Today's News

  • BPU rejects home solar fee


     Council chambers were packed for a Board of Public Utilities’ public hearing on a revised electric rate structure on Wednesday. The majority of the citizens that turned out were protesting a proposed fee on customers with home solar systems. 

    The home solar advocates achieved their goal: the board struck that provision before passing the ordinance in a unanimous vote. 

    A debate has been raging around the issue ever since a Cost of Service and Rate Design Study conducted by Leidos proposed a $10 distributed generation fee beginning in January, increasing to $12 in July. 

    The fee was to cover infrastructure costs, which are currently built into the commodities charge. Large home PV users’ commodity charge is often covered completely by the excess power they put back into the grid.

  • VIDEO: Principal Gonzales rewards students

    For raising a lot of money for Paws and Stripes, Principal Jill Gonzales runs a gauntlet of ketchup and mustard on a tricycle while singing karaoke tunes.

  • Today in history Nov. 22
  • Opinion: Debate over home solar fees highlights larger issues


    The Department of Public Utilities’ proposal to charge home solar customers a fixed fee to cover infrastructure costs opened the proverbial “can of worms.”

    Issues raised during the debate indicate that the Board of Public Utilities may need to completely rethink the current rate structure model and develop long-term policies and action plans for achieving them. 

    BPU struck that provision from the new electric rate structure ordinance heading to council for approval Dec.16, but several board members as well as members of the public remarked on the need to delve more deeply into the concerns raised during the debate. 

  • NTSB assigns cause to fatal plane crash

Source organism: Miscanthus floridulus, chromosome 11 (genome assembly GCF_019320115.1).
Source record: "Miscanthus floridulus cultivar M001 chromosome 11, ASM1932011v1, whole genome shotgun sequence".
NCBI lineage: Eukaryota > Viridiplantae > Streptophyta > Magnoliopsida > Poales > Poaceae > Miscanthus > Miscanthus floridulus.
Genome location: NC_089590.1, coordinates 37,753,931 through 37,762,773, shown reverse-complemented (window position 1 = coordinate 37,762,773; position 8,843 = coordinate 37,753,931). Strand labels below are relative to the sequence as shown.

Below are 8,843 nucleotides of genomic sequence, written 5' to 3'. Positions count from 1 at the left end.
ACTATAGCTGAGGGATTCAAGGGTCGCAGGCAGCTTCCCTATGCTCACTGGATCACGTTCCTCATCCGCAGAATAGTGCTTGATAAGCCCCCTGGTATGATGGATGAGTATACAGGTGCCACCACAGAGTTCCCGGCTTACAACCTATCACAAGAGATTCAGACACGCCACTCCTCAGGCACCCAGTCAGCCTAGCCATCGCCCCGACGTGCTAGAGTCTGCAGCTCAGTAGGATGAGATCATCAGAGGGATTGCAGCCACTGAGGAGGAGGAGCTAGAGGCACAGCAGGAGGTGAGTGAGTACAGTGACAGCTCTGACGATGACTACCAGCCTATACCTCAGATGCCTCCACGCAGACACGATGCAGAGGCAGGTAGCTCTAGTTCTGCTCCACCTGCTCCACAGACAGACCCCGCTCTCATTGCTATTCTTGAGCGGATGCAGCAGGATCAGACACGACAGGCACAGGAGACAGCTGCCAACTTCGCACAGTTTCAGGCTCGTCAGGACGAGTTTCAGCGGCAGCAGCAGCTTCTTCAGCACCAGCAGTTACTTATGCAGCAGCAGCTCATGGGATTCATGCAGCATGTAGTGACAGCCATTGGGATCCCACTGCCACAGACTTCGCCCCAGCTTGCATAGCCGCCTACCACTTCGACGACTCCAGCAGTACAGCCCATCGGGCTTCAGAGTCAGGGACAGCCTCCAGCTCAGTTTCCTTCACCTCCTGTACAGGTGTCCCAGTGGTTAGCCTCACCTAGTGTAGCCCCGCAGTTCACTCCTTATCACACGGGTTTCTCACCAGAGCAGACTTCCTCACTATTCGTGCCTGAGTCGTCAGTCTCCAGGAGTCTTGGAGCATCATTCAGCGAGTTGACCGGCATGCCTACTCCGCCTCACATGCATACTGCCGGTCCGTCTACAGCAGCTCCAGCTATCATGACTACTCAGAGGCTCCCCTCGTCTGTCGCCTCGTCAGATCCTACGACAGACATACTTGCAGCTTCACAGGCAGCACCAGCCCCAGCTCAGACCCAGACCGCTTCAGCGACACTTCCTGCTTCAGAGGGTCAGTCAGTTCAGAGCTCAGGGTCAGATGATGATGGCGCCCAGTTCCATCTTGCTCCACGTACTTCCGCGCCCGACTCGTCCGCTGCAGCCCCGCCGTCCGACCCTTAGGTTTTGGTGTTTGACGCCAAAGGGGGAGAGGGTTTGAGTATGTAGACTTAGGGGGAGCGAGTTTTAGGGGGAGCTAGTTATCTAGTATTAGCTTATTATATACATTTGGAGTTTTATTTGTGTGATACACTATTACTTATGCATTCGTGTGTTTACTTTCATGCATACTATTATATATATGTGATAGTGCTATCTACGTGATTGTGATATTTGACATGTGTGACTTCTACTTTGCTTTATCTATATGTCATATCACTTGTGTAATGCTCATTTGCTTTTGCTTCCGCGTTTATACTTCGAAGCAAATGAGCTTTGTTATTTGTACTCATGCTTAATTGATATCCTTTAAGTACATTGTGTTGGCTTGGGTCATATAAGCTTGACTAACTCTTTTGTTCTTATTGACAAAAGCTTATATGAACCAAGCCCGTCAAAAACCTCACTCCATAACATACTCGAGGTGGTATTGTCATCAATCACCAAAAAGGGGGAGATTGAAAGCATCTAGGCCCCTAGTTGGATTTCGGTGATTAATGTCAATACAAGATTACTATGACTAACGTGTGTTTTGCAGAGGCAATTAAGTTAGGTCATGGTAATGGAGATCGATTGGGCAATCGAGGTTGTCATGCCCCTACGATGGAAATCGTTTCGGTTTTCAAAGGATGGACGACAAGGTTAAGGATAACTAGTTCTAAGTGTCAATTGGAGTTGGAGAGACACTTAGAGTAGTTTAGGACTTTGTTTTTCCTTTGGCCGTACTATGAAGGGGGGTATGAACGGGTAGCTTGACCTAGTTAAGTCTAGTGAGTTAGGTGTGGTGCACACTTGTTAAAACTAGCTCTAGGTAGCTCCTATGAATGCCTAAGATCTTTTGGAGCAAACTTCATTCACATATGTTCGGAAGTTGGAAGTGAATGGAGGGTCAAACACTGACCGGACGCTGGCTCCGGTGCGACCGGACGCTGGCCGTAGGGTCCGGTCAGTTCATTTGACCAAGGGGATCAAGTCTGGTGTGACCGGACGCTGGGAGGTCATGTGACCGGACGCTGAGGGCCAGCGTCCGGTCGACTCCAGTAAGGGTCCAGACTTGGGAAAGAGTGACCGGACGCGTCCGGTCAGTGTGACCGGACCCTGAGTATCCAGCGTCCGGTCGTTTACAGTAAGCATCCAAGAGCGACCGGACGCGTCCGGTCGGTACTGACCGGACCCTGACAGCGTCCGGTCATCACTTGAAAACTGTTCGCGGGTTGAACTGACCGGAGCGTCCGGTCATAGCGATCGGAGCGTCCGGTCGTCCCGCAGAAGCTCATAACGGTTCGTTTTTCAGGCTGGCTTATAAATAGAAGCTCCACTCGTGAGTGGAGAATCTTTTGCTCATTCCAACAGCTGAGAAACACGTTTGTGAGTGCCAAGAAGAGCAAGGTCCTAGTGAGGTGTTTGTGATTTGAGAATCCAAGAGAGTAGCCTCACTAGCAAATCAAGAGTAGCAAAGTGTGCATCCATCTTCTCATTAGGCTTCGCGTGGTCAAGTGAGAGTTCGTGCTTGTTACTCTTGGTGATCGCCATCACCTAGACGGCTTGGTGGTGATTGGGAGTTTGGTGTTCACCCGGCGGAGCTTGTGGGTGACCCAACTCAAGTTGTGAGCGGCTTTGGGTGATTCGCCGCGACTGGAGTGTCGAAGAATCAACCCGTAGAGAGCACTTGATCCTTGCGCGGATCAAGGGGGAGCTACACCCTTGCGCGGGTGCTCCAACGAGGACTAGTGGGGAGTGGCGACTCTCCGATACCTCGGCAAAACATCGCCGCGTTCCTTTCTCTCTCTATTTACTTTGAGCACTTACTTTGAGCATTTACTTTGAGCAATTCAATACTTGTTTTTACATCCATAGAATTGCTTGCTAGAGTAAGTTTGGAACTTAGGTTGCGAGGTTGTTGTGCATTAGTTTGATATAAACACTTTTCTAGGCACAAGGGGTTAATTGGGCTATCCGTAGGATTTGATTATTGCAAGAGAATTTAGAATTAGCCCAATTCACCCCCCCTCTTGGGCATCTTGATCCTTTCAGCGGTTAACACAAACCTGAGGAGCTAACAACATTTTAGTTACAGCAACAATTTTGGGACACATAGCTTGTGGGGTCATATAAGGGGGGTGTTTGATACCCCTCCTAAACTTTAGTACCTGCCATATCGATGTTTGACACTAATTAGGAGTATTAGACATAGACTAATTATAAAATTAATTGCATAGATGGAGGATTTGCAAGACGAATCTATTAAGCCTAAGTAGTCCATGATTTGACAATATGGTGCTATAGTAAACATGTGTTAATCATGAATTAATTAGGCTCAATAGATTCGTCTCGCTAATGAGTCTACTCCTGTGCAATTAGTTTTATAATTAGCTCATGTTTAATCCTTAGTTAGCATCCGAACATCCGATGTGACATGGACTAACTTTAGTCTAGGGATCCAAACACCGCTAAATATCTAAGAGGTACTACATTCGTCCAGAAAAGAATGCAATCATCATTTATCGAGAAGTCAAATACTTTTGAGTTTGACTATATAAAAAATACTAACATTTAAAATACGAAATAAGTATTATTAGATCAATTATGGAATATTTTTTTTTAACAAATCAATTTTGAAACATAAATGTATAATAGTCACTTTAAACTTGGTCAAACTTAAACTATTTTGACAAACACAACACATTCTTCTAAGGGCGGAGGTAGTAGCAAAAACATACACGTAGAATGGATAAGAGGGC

The National Transportation Safety Board recently assigned a cause to a fatal plane accident that happened in Los Alamos almost one year ago. 

    In early December of last year, Harmony, Minnesota resident Michael Fjetland, 51 landed his two-seater Aviat Husky A-1C-200 airplane at the Los Alamos County Airport. Along for the ride was his friend and business partner Kevin Burrs. After exploring Los Alamos and making a Christmas shopping trip to Santa Fe, the two businessmen decided to take off on the morning of Dec. 8. Shortly after takeoff, the Husky, which Fjetland was piloting at the time, crashed into Los Alamos/Omega Canyon, killing the two men instantly. 

    The NTSB, a federal entity charged with investigating aviation and ground transportation accidents, said the pilot, due to adverse weather conditions and other factors, simply lost control of the plane, causing it to crash. 

  • LAPD names deputy chief


    Commander Jason Wardlow-Herrera will be promoted to Los Alamos County Deputy Chief of Police and there will be a ceremony at 2 p.m. Monday in the Magistrate Court chambers.

    Wardlow-Herrera graduated from the New Mexico Law Enforcement Academy on June 26, 2003 and started his career with the Taos County Sheriff’s Department as a deputy sheriff.  He worked for the Taos County Sheriff’s Department for three and half years prior to starting with the Los Alamos Police Department on Sept. 25, 2006.  

    During his tenure at the Los Alamos Police Department, Wardlow-Herrera has held a number of different positions including Field Training Officer Coordinator, Professional Standards Lieutenant, Accreditation Manager, Detention Commander, PSA Commander, and most recently the Operations Commander. Wardlow-Herrera holds a Bachelor of Arts in Criminal Justice and an Associate of Arts in General Studies. 

  • Briefs 11-21-14

     Director denies lab hid facts from WIPP 

    SANTA FE (AP) — The head of Los Alamos National Laboratory is denouncing a published report that exposed missteps at the lab that had played a part in a radiation leak at the nation’s only underground nuclear waste repository.

    The Santa Fe New Mexican reports lab director Charlie McMillian sent a memo to employees earlier this week.

    In it, he dismisses suggestions that the lab was hiding scientific theories about the Feb. 14 accident at the Waste Isolation Pilot Plant.

  • LAECCA taking applications


     The Los Alamos Early College and Career Academy (LAECCA) is currently accepting applications from Los Alamos High School students for its program.  

    The LAECCA is a program that is designed to give high school students early access to post secondary career and technical education opportunities while attending high school.  There are multiple career and academic pathways a high school student may choose from if accepted into the LAECCA.

     Some students will earn certifications, some will earn an Associates Degree and some will gain a head start on credits or certifications for  their post-secondary goals. 

  • Los Alamos Garden Club to participate in Festival of Trees
  • Breakfast with Santa